Monkeypox is a rare disease that is caused by infection with monkeypox virus. Monkeypox was first discovered in 1958 when outbreaks of a pox-like disease occurred in monkeys kept for research. The first human case was recorded in 1970 in the Democratic Republic of the Congo (DRC), and since then the infection has been reported in a number of central and western African countries. Prior to 2022 most cases were reported from the DRC and Nigeria. In 2003, monkeypox was recorded in the US when an outbreak occurred following the importation of rodents from Africa. Cases were reported in both humans and pet prairie dogs. All the human infections followed contact with an infected pet and all patients recovered. Since May 2022, cases of monkeypox have been reported in multiple countries that do not usually have monkeypox virus in animal or human populations, including the UK.
Monkeypox does not spread easily between people. Spread of monkeypox may occur when a person comes into close contact with an infected animal (rodents are believed to be the primary animal reservoir for transmission to humans), human, or materials contaminated with the virus. Monkeypox has not been detected in animals in the UK. The virus enters the body through broken skin (even if not visible), the respiratory tract, or the mucous membranes (eyes, nose, or mouth). Person-to-person spread may occur through: direct contact with monkeypox skin lesions or scabs (including during sexual contact, kissing, cuddling or holding hands) coughing or sneezing of an individual with a monkeypox rash when they’re close to you contact with clothing or linens (such as bedding or towels) used by an infected person .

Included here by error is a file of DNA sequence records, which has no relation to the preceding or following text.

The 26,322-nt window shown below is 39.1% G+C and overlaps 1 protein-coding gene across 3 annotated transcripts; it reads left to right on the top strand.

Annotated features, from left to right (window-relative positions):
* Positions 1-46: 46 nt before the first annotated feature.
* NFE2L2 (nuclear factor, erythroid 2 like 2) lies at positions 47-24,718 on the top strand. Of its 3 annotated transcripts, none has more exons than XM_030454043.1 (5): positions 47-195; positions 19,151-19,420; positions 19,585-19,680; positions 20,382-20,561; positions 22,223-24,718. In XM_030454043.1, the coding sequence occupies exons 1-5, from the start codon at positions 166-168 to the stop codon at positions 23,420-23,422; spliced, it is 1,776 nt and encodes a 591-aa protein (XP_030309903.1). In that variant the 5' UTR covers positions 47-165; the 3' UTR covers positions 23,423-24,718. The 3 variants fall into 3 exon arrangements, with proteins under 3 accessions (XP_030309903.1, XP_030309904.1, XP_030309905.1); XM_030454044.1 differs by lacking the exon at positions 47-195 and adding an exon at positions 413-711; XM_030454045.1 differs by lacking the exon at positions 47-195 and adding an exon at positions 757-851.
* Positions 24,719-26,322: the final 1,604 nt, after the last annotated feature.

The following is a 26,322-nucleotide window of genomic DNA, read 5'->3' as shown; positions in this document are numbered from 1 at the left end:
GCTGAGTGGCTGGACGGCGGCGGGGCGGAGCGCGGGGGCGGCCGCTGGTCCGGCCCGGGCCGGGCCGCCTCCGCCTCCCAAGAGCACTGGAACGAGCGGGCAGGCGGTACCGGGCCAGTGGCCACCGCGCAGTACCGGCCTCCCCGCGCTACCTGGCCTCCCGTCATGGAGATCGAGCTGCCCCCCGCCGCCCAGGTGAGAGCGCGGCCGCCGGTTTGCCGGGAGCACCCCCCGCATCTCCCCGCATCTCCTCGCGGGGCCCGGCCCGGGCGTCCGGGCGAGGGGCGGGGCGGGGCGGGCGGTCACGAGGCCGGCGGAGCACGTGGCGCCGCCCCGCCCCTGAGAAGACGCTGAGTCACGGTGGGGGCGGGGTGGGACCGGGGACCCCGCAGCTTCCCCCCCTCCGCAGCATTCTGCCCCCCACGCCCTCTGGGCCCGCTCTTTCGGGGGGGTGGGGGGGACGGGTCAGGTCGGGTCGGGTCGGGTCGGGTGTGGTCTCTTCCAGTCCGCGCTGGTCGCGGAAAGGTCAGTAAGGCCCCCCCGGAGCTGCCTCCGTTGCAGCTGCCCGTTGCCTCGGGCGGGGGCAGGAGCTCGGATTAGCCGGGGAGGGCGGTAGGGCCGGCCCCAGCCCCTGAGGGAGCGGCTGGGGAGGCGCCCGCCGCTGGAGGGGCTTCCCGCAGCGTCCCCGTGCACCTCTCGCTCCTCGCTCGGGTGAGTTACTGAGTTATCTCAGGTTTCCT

The incubation period is the duration/time between contact with the infected person and the time that the first symptoms appear. The incubation period for monkeypox is between 5 and 21 days. Monkeypox infection is usually a self-limiting illness and most people recover within several weeks. However, severe illness can occur in some individuals. The illness begins with: fever headache muscle aches backache swollen lymph nodes chills exhaustion joint pain Within 1 to 5 days after the appearance of fever, a rash develops, often beginning on the face then spreading to other parts of the body. This can include the mouth, genitals and anus. The rash changes and goes through different stages before finally forming a scab which later falls off. An individual is contagious until all the scabs have fallen off and there is intact skin underneath. The scabs may also contain infectious virus material .